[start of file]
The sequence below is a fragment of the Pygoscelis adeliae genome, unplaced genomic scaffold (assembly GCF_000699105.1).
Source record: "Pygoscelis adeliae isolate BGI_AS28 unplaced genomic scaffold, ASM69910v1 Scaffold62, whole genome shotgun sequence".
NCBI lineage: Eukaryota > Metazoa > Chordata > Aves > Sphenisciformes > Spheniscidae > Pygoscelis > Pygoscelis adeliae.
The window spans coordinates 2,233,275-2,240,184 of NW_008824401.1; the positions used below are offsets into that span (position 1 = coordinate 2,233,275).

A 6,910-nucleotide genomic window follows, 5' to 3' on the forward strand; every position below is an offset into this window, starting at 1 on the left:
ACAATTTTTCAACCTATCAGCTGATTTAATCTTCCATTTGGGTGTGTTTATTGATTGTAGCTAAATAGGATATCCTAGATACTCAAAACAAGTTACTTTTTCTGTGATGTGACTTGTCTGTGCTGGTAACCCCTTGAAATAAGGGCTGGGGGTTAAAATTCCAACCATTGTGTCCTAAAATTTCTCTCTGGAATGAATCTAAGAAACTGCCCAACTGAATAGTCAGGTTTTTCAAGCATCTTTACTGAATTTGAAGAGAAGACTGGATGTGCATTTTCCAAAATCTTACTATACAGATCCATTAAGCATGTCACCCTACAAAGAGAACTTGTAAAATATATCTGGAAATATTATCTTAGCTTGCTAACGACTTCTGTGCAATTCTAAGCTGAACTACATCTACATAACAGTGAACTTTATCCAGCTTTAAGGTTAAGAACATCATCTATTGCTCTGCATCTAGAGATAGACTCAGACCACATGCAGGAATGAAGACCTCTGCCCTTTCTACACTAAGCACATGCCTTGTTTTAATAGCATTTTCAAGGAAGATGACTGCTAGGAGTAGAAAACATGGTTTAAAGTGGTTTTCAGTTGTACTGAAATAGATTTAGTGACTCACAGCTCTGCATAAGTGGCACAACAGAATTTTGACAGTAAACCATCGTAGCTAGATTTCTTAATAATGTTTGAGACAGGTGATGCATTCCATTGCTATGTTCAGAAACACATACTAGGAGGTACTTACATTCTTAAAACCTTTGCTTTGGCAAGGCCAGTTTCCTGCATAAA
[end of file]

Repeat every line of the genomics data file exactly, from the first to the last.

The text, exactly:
The sequence below is a fragment of the Pygoscelis adeliae genome, unplaced genomic scaffold (assembly GCF_000699105.1).
Source record: "Pygoscelis adeliae isolate BGI_AS28 unplaced genomic scaffold, ASM69910v1 Scaffold62, whole genome shotgun sequence".
NCBI lineage: Eukaryota > Metazoa > Chordata > Aves > Sphenisciformes > Spheniscidae > Pygoscelis > Pygoscelis adeliae.
The window spans coordinates 2,233,275-2,240,184 of NW_008824401.1; the positions used below are offsets into that span (position 1 = coordinate 2,233,275).

A 6,910-nucleotide genomic window follows, 5' to 3' on the forward strand; every position below is an offset into this window, starting at 1 on the left:
ACAATTTTTCAACCTATCAGCTGATTTAATCTTCCATTTGGGTGTGTTTATTGATTGTAGCTAAATAGGATATCCTAGATACTCAAAACAAGTTACTTTTTCTGTGATGTGACTTGTCTGTGCTGGTAACCCCTTGAAATAAGGGCTGGGGGTTAAAATTCCAACCATTGTGTCCTAAAATTTCTCTCTGGAATGAATCTAAGAAACTGCCCAACTGAATAGTCAGGTTTTTCAAGCATCTTTACTGAATTTGAAGAGAAGACTGGATGTGCATTTTCCAAAATCTTACTATACAGATCCATTAAGCATGTCACCCTACAAAGAGAACTTGTAAAATATATCTGGAAATATTATCTTAGCTTGCTAACGACTTCTGTGCAATTCTAAGCTGAACTACATCTACATAACAGTGAACTTTATCCAGCTTTAAGGTTAAGAACATCATCTATTGCTCTGCATCTAGAGATAGACTCAGACCACATGCAGGAATGAAGACCTCTGCCCTTTCTACACTAAGCACATGCCTTGTTTTAATAGCATTTTCAAGGAAGATGACTGCTAGGAGTAGAAAACATGGTTTAAAGTGGTTTTCAGTTGTACTGAAATAGATTTAGTGACTCACAGCTCTGCATAAGTGGCACAACAGAATTTTGACAGTAAACCATCGTAGCTAGATTTCTTAATAATGTTTGAGACAGGTGATGCATTCCATTGCTATGTTCAGAAACACATACTAGGAGGTACTTACATTCTTAAAACCTTTGCTTTGGCAAGGCCAGTTTCCTGCATAAA